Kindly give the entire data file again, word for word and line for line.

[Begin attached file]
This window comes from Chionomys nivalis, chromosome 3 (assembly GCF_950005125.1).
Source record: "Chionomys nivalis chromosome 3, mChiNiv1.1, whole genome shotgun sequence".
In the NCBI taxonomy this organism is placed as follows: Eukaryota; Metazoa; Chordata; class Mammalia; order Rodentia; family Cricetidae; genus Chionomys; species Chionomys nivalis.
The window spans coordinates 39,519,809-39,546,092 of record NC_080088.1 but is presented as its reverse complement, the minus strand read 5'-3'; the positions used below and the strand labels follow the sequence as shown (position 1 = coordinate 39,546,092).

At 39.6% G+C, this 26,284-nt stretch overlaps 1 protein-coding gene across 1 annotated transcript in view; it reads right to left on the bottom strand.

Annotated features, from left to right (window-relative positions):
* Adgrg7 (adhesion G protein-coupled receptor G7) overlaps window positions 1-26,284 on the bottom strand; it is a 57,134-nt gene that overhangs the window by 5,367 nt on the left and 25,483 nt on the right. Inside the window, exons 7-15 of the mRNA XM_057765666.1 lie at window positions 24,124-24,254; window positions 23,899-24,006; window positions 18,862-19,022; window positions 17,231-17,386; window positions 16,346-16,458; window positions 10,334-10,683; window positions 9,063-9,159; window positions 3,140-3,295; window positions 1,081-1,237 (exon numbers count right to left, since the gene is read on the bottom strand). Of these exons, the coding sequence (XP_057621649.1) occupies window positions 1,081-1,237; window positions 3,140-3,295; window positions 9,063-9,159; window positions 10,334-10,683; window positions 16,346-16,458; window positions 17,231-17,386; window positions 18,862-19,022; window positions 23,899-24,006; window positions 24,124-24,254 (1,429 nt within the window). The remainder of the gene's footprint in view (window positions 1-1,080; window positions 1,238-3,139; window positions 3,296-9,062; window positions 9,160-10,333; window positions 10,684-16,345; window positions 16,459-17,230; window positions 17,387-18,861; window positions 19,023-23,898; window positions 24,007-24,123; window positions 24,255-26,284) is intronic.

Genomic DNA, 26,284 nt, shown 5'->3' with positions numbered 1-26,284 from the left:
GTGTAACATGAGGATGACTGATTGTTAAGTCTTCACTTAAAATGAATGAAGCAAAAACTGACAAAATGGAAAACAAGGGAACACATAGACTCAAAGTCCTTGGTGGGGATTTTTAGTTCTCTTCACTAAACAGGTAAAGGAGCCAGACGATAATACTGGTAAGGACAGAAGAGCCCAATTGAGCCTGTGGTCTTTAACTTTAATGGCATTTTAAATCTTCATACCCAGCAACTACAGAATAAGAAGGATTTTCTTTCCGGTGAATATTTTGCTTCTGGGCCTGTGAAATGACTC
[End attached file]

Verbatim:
This window comes from Chionomys nivalis, chromosome 3 (assembly GCF_950005125.1).
Source record: "Chionomys nivalis chromosome 3, mChiNiv1.1, whole genome shotgun sequence".
In the NCBI taxonomy this organism is placed as follows: Eukaryota; Metazoa; Chordata; class Mammalia; order Rodentia; family Cricetidae; genus Chionomys; species Chionomys nivalis.
The window spans coordinates 39,519,809-39,546,092 of record NC_080088.1 but is presented as its reverse complement, the minus strand read 5'-3'; the positions used below and the strand labels follow the sequence as shown (position 1 = coordinate 39,546,092).

At 39.6% G+C, this 26,284-nt stretch overlaps 1 protein-coding gene across 1 annotated transcript in view; it reads right to left on the bottom strand.

Annotated features, from left to right (window-relative positions):
* Adgrg7 (adhesion G protein-coupled receptor G7) overlaps window positions 1-26,284 on the bottom strand; it is a 57,134-nt gene that overhangs the window by 5,367 nt on the left and 25,483 nt on the right. Inside the window, exons 7-15 of the mRNA XM_057765666.1 lie at window positions 24,124-24,254; window positions 23,899-24,006; window positions 18,862-19,022; window positions 17,231-17,386; window positions 16,346-16,458; window positions 10,334-10,683; window positions 9,063-9,159; window positions 3,140-3,295; window positions 1,081-1,237 (exon numbers count right to left, since the gene is read on the bottom strand). Of these exons, the coding sequence (XP_057621649.1) occupies window positions 1,081-1,237; window positions 3,140-3,295; window positions 9,063-9,159; window positions 10,334-10,683; window positions 16,346-16,458; window positions 17,231-17,386; window positions 18,862-19,022; window positions 23,899-24,006; window positions 24,124-24,254 (1,429 nt within the window). The remainder of the gene's footprint in view (window positions 1-1,080; window positions 1,238-3,139; window positions 3,296-9,062; window positions 9,160-10,333; window positions 10,684-16,345; window positions 16,459-17,230; window positions 17,387-18,861; window positions 19,023-23,898; window positions 24,007-24,123; window positions 24,255-26,284) is intronic.

Genomic DNA, 26,284 nt, shown 5'->3' with positions numbered 1-26,284 from the left:
GTGTAACATGAGGATGACTGATTGTTAAGTCTTCACTTAAAATGAATGAAGCAAAAACTGACAAAATGGAAAACAAGGGAACACATAGACTCAAAGTCCTTGGTGGGGATTTTTAGTTCTCTTCACTAAACAGGTAAAGGAGCCAGACGATAATACTGGTAAGGACAGAAGAGCCCAATTGAGCCTGTGGTCTTTAACTTTAATGGCATTTTAAATCTTCATACCCAGCAACTACAGAATAAGAAGGATTTTCTTTCCGGTGAATATTTTGCTTCTGGGCCTGTGAAATGACTC